Post high school – what to do? I had no clue.  I changed my major three times.  Scholarship aside, I was an academic, ill-focused wreck.  Yet somehow, I survived.  Living life brought clarity.  The more time I spent releasing my creative energy and comedic genius, the more I realized it was my love, my passion and my destiny to pursue.  I am blessed to now call it my profession.  My grandfather may have been slightly disappointed, but who cares?  Seriously.  There are enough attorneys in the world, don’t you think?  The truth is I was crafted for this business of storytelling.  It is the life for me and I wouldn’t have it any other way.  Sometimes it takes a while, years even, to figure out what works for you.  Sorry, grandpa. I may not have a juris doctorate.  But, I am happy doing what I love.  That’s what’s important. Even if I have to eat sandwiches for now.  Being happy is what matters most.  And that, my friends, is clarity.

Persnickety Self Adjustment: Sometimes things don’t turn out the way you planned, they turn out far better.

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My house is the party house.  I’ve long accepted its designation as such.  With Southern roots come certain responsibilities.  We cook edible meals.  We are expectant of chivalry.  And we are at all times hospitable to strangers in our home.  Should we find ourselves in a predicament where someone who is less than charming invades our space, we don’t give them the old “heave-ho” *GTFO… They just won’t be invited back.  It’s as simple as that.  To illustrate the depth of my hospitality I offer you this: Last week I had a party.  I inadvertently forgot to invite an actress who bunked on my sofa for a month when she first moved to L.A.  I remembered I had forgotten her when I posted the pics from said party publicly on “Tracebook.”  Upon remembering, I immediately sent her a message apologizing for my forgetfulness.  Some people would say, “The party was over!  Why apologize after the fact?”  I’m not sure.  I guess it’s just the most Southernly hospitable thing to do.  Plus, I like her.  She’s cool peeps.  And I felt bad.  Isn’t that reason enough?  Go ahead and say it.  I’m just too damn nice.  I already know.

Admittedly, I’m a bit of a control freak.  I like hosting parties because it gives me control over the atmosphere of the room and thus hopefully my guests’ level of good time.  Is everyone drinking?  Are they enjoying themselves?  Bopping to the beat?  No?!  Really?!  Put that on pause.  Changing the song.  Ahhh… there we go… This is how we doooo it…  Literally.  In case you don’t know, Montell Jordan will liven up any party!  That 90’s song has the same effect as “Pour Some Sugar on Me” in a Caucasian bar.  (Which until recently, I always misidentified as “We Will Rock You” if I caught the song midway through.)  Shut up already!  I know!  You die hard Queen and Def Leppard fans are uttering curses as I type…  Calm down.  It’s okay.  That was before.  Now?  You would be ultra proud of me… right on time singing, “I’m hawwwt… Sticky SWEET.  From my head down to my feet!!!” Give me an “A” for effort and an “A+” for versatility, why dontcha?  I digress.  Back to my party where the beer is iced in the bathtub.  It’s free.  Don’t judge me.  Once everyone is moving and grooving I’m cool and if everyone leaves happier than they came I’m ecstatic.  Everyone loves a good house party, right?  I think that’s why the movie was made.  I have yet to eject anyone for bad behavior – which includes unwanted groping of the opposite or same sex, double dipping in the chips-n-dip, or stealing of any sort including liquor from my bar.  I haven’t found anyone making out in my bedroom or smoking reefer in my closet.  Nothing’s been broken and the neighbors haven’t complained (someone said they actually heard the music from the corner and everyone on the street was twerking a little to it).  So far, so good.  Hopefully Murphy stays far far away, unless he’s single and likes to do the wobble.  Then, he’s invited to my place for a party anytime!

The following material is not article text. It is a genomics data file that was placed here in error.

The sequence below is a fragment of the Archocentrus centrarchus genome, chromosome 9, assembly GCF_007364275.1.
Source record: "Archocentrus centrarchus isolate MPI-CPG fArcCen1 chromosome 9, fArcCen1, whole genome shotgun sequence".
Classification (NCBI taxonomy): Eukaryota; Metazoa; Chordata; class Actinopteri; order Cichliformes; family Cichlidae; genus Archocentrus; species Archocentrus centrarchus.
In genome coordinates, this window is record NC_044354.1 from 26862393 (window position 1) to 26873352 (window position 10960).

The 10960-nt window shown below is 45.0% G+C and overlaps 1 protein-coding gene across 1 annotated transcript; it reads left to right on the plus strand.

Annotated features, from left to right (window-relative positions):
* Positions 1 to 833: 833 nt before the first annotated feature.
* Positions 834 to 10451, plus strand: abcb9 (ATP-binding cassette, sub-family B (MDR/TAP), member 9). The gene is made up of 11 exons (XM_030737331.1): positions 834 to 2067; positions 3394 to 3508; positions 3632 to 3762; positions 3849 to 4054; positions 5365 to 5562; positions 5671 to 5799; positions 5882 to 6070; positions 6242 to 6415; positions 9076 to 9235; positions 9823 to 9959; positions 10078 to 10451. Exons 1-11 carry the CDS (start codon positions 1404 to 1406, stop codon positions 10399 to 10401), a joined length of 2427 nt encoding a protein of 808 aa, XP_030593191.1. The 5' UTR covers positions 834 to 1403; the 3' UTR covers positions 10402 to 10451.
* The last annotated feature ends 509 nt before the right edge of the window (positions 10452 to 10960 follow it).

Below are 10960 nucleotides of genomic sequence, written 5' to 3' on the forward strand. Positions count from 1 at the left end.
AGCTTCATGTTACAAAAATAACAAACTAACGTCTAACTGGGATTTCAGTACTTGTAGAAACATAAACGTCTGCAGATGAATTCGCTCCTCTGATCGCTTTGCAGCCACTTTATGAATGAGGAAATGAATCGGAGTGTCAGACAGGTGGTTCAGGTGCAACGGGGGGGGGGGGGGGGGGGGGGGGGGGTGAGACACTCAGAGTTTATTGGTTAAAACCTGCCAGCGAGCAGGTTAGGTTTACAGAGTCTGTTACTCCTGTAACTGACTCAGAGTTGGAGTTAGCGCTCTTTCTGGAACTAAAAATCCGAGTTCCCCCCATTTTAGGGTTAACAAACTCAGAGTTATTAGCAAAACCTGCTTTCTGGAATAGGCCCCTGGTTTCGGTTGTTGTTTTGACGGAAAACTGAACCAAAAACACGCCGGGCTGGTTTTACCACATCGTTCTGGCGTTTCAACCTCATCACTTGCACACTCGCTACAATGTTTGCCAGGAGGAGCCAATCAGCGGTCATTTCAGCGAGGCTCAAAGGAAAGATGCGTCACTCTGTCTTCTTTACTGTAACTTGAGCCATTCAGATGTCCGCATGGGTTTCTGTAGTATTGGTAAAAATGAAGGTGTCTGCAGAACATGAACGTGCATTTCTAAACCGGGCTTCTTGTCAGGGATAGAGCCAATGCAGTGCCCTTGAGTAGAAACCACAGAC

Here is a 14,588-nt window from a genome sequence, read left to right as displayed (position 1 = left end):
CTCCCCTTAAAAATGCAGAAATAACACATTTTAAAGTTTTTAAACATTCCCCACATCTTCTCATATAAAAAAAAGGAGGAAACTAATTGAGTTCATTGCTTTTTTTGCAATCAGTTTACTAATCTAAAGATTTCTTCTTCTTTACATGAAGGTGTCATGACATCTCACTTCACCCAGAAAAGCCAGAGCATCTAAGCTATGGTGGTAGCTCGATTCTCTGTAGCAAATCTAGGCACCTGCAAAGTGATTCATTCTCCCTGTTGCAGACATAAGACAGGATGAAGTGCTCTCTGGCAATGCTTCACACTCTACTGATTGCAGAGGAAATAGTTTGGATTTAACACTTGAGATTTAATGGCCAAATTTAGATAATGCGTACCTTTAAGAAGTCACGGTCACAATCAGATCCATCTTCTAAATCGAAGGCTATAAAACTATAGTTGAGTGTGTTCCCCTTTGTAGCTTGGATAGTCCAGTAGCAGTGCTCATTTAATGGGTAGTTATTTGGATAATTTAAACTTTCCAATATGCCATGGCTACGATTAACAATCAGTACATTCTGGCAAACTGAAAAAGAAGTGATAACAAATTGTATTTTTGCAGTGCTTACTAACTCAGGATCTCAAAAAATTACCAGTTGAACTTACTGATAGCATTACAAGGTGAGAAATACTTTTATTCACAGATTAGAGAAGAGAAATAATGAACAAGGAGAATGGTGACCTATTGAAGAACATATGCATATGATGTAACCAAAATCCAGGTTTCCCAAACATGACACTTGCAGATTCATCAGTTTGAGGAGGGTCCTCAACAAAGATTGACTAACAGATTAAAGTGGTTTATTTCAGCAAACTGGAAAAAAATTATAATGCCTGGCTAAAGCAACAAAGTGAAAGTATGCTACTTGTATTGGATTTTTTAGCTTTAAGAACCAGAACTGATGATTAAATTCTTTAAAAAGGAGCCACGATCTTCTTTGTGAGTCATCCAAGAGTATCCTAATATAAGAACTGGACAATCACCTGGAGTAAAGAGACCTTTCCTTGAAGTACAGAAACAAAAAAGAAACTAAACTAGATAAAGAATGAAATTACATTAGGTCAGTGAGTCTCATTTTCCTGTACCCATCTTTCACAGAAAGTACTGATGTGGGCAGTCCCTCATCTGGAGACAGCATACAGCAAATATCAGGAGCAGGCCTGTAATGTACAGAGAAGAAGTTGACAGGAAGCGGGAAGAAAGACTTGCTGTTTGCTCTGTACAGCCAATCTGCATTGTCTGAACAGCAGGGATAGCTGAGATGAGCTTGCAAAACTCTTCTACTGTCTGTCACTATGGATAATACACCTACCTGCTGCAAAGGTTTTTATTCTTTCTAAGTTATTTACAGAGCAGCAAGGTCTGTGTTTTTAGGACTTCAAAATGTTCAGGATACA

The only thing I hate about throwing house parties is the aftermath.  I once compared it to 100 elephants having trampled through your place.  It’s exhausting.  After all the glorious hosting and grand glorious dropping-it-like-it’s-hot, to wake up the next morning and face the kitchen, the rearranged furniture, the empty bottles and general people-in-your-place-ness of it all can be a bit overwhelming.  Luckily for me, I have wonderful friends.  My mother always said, “To have friends, you have to be a friend.”  I believe it.  All of my friends know I hate washing dishes.  Period.  There is little to be done to get on my very best side.  If you come to my place and I’ve cooked a fabulous meal, lend a hand in the kitchen.  I will love you for life.  The contary goes without saying.  Even if I give you the Korean cultural norm and I refuse your gesture twice, persist.  This party time, two lovely female friends of mine helped out during the party and two strong, handsome male friends came over the next day and helped me put it all back into perspective (get your mind out of the East Jersey sewerage – they are just friends).  We laughed and talked about the party while they helped me clean.  It made the process go much more smoothly and helped me disassociate any bitterness with “the day after.”  SO.  If you are ever so fortunate as to receive and accept an invitation to one of my house parties, please know that my wish for you is to have the very best of times.  And know that your good fortune has been precipitated by the good will of those around you.  Don’t take it for granted.  Pay it forward.  And, in the process have fun. 😉